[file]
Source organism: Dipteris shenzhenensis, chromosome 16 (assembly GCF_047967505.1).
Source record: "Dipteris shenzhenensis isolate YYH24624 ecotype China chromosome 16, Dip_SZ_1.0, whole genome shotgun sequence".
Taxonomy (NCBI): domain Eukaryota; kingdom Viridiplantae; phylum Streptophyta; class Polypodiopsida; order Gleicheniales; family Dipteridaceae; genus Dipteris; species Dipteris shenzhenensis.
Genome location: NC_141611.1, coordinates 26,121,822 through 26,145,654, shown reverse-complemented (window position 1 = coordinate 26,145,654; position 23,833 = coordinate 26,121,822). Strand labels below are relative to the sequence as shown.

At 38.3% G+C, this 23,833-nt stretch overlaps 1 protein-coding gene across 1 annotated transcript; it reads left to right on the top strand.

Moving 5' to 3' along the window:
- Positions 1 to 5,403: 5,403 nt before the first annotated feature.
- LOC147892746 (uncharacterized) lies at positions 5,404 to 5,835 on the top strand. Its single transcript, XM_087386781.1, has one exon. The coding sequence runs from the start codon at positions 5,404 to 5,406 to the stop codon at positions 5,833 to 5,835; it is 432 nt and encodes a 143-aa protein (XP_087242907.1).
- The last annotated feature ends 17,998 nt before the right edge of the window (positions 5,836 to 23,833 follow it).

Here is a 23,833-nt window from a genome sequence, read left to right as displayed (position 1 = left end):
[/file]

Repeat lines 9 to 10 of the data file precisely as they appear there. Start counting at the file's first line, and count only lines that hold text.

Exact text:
- The last annotated feature ends 17,998 nt before the right edge of the window (positions 5,836 to 23,833 follow it).

Here is a 23,833-nt window from a genome sequence, read left to right as displayed (position 1 = left end):